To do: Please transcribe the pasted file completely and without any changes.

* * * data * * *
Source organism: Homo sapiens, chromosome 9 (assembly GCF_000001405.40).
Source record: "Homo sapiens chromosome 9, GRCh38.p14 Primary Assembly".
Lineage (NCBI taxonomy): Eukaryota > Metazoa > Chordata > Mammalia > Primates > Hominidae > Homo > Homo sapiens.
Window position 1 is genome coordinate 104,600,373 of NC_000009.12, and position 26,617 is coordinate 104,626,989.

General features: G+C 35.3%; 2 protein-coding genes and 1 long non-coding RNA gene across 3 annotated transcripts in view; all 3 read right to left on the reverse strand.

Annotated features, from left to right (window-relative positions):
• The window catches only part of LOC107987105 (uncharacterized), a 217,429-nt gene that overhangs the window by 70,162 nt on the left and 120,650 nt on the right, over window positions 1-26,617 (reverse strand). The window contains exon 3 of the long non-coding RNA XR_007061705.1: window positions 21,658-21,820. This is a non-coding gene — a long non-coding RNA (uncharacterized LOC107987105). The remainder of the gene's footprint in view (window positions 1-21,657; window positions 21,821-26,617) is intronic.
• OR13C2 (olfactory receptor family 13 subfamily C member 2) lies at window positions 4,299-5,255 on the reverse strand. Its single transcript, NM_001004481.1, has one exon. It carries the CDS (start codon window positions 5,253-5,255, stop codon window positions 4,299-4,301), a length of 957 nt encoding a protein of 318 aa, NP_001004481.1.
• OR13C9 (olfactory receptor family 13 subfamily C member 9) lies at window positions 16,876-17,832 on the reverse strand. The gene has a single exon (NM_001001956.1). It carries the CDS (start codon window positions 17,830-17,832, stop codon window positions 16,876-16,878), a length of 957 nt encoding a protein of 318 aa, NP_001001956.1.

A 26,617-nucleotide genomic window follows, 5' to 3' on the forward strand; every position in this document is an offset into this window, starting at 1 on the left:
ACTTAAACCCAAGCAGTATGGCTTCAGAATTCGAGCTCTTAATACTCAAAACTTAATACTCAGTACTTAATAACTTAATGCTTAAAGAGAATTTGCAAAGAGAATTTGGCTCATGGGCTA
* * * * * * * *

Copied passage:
Source organism: Homo sapiens, chromosome 9 (assembly GCF_000001405.40).
Source record: "Homo sapiens chromosome 9, GRCh38.p14 Primary Assembly".
Lineage (NCBI taxonomy): Eukaryota > Metazoa > Chordata > Mammalia > Primates > Hominidae > Homo > Homo sapiens.
Window position 1 is genome coordinate 104,600,373 of NC_000009.12, and position 26,617 is coordinate 104,626,989.

General features: G+C 35.3%; 2 protein-coding genes and 1 long non-coding RNA gene across 3 annotated transcripts in view; all 3 read right to left on the reverse strand.

Annotated features, from left to right (window-relative positions):
• The window catches only part of LOC107987105 (uncharacterized), a 217,429-nt gene that overhangs the window by 70,162 nt on the left and 120,650 nt on the right, over window positions 1-26,617 (reverse strand). The window contains exon 3 of the long non-coding RNA XR_007061705.1: window positions 21,658-21,820. This is a non-coding gene — a long non-coding RNA (uncharacterized LOC107987105). The remainder of the gene's footprint in view (window positions 1-21,657; window positions 21,821-26,617) is intronic.
• OR13C2 (olfactory receptor family 13 subfamily C member 2) lies at window positions 4,299-5,255 on the reverse strand. Its single transcript, NM_001004481.1, has one exon. It carries the CDS (start codon window positions 5,253-5,255, stop codon window positions 4,299-4,301), a length of 957 nt encoding a protein of 318 aa, NP_001004481.1.
• OR13C9 (olfactory receptor family 13 subfamily C member 9) lies at window positions 16,876-17,832 on the reverse strand. The gene has a single exon (NM_001001956.1). It carries the CDS (start codon window positions 17,830-17,832, stop codon window positions 16,876-16,878), a length of 957 nt encoding a protein of 318 aa, NP_001001956.1.

A 26,617-nucleotide genomic window follows, 5' to 3' on the forward strand; every position in this document is an offset into this window, starting at 1 on the left:
ACTTAAACCCAAGCAGTATGGCTTCAGAATTCGAGCTCTTAATACTCAAAACTTAATACTCAGTACTTAATAACTTAATGCTTAAAGAGAATTTGCAAAGAGAATTTGGCTCATGGGCTA